At its partner event, Extreme announced it has integrated Bluetooth and Bluetooth Low Energy intrusion prevention capabilities into its wireless intrusion prevention system, Extreme AirDefense.

Other news

  • Cognizant, a professional services company based in Teaneck, N.J., is continuing its acquisitive ways, agreeing to purchase industrial IoT specialist Bright Wolf. The deal, which would be Cognizant's eighth acquisition this year, is expected to close in the fourth quarter of 2020. Following the closing, Bright Wolf personnel will provide the core of an IoT innovation lab in the Raleigh-Durham, N.C., area, according to Cognizant.
  • An NTT Data Services study, conducted in conjunction with Oxford Economics, suggested organizational leaders are "vastly underestimating" AI's ethical challenges. The study found 12% of the executives and 15% of the employees surveyed believe AI will collect consumer data in unethical ways. In addition, 13% of the executives and 19% of employees polled said AI will discriminate against minority groups.
  • 1Path, a technology services provider based in Atlanta, is expanding its security system installation and maintenance teams, hiring dozens of people across 80 cities. The additional security personnel will address the needs of 1Path business partners, which include AT&T and Guardian Protection Services, the company said. Those partners face regulatory pressure to replace 3G-based security systems by 2022.
  • In the United Kingdom, Lemongrass Consulting, a consulting and managed services firm, has been named a supplier on the Crown Commercial Service's G-Cloud 12 Framework in the Cloud Hosting and Cloud Support categories. This is the third year Lemongrass has been listed on the procurement vehicle. Other suppliers include Accenture, Cognizant, Deloitte and PricewaterhouseCoopers. The Crown Commercial Service plays a role similar to the General Services Administration in the U.S., which runs the IT-oriented Schedule 70.
  • Cloud distributor Pax8 joined cloud communications platform vendor 8x8 Inc.'s channel program. Pax8 is offering U.S. partners the 8x8 Open Communications Platform. 8x8 identified 8x8 Voice for Microsoft Teams as "a significant partner opportunity" stemming from the companies' relationship.
  • Earthling Security, a managed security services provider (MSSP) based in Tysons Corner, Va., is providing Federal Risk and Authorization Management Program (FedRAMP) assistance to Respond Software, a cybersecurity investigation automation company based in Mountain View, Calif. Earthling is serving as the advising Third Party Assessment Organization for the FedRAMP authorization process. Respond Software, meanwhile, has signed Earthing as an MSSP partner.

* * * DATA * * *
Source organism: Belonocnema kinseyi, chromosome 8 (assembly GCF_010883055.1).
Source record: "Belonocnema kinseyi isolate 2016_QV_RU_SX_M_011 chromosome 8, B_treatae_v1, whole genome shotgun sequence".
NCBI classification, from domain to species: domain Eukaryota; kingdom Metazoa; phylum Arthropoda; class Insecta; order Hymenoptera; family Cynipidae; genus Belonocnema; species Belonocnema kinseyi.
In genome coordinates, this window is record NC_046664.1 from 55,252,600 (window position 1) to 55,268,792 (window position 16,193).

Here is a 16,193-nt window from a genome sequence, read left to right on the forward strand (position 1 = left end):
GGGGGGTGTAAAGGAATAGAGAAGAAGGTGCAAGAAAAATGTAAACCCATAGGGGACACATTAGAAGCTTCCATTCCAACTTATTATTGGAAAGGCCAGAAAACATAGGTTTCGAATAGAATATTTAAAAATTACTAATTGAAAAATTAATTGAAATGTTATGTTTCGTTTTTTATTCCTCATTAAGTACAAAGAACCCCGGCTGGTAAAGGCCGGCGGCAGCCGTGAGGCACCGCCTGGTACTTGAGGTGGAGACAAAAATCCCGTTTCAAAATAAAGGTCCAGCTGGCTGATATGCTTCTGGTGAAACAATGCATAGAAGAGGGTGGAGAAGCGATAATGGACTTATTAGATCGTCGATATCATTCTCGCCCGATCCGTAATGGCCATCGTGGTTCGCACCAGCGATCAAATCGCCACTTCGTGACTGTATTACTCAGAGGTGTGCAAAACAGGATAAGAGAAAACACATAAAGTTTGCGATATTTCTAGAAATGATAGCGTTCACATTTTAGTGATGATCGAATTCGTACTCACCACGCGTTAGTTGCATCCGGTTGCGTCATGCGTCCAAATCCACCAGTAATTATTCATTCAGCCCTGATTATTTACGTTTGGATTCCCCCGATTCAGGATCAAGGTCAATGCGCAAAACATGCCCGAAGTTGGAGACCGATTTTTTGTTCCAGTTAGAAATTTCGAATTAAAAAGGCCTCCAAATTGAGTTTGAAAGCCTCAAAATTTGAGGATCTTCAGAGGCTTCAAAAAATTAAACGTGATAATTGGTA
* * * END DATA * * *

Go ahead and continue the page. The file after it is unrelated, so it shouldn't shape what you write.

• Datto, as expected, launched its initial public offering this week, trading under the "MSP" ticker symbol. Industry executives said they don't think the move will necessarily trigger other backup vendors to follow suit.
  • Radware, a cybersecurity and application delivery solutions provider based in Mahwah, N.J., launched a two-tier partner program. Channel companies are designated as either Select or Premier partners, with benefits assigned to each tier. Program features include free online partner training for sales and technical personnel, reduced-cost in-class training, and marketing support such as co-branded content and events.
  • D&H Distributing, a distributor based in Harrisburg, Pa., said the volume of partners using its Solutions Enablement Team has tripled since the group relaunched in late 2019. The company cited partner activity in ProAV, e-sports, remote networking, distance learning and digital security.
  • Ivanti Wavelink, a Salt Lake City supply chain business unit of Ivanti, unveiled its Strategic Alliances Program, which aims to create an ecosystem of hardware and device manufacturers, ISVs and other technology partners.
  • HYPR, based in New York, launched a partner program around its authentication platform. The program debuted with 30 partners, including resellers, systems integrators and technology partners. The company's Velocity Partner Program aims to help partners deliver its True Passwordless offering directly to enterprise and government customers.
  • OpsRamp, an AIOps vendor based in San Jose, Calif., signed three partners in the U.K.: Kedron UK, Tactile Technology and Maple Networks. Those companies will resell and/or use OpsRamp to manage client environments, according to the vendor. OpsRamp revamped its channel strategy in 2019.
  • SkyKick, a cloud automation and management software provider based in Seattle, released an automation application for IT services providers. SkyKick described its Cloud Manager offering as the company's next-generation no-code/low-code automation, workflow and management application.
  • Axcient, a business availability software vendor based in Denver, appointed Phillip Seigenfeld as director of partnerships. The company, which sells to MSPs, also appointed Charles Tomeo, chief revenue officer; Tim Sheahen, vice president of U.S. sales; and Jim D'Espinosa, director of OEM and licensing.

Market Share is a news roundup published every Friday.

Additional reporting by Spencer Smith.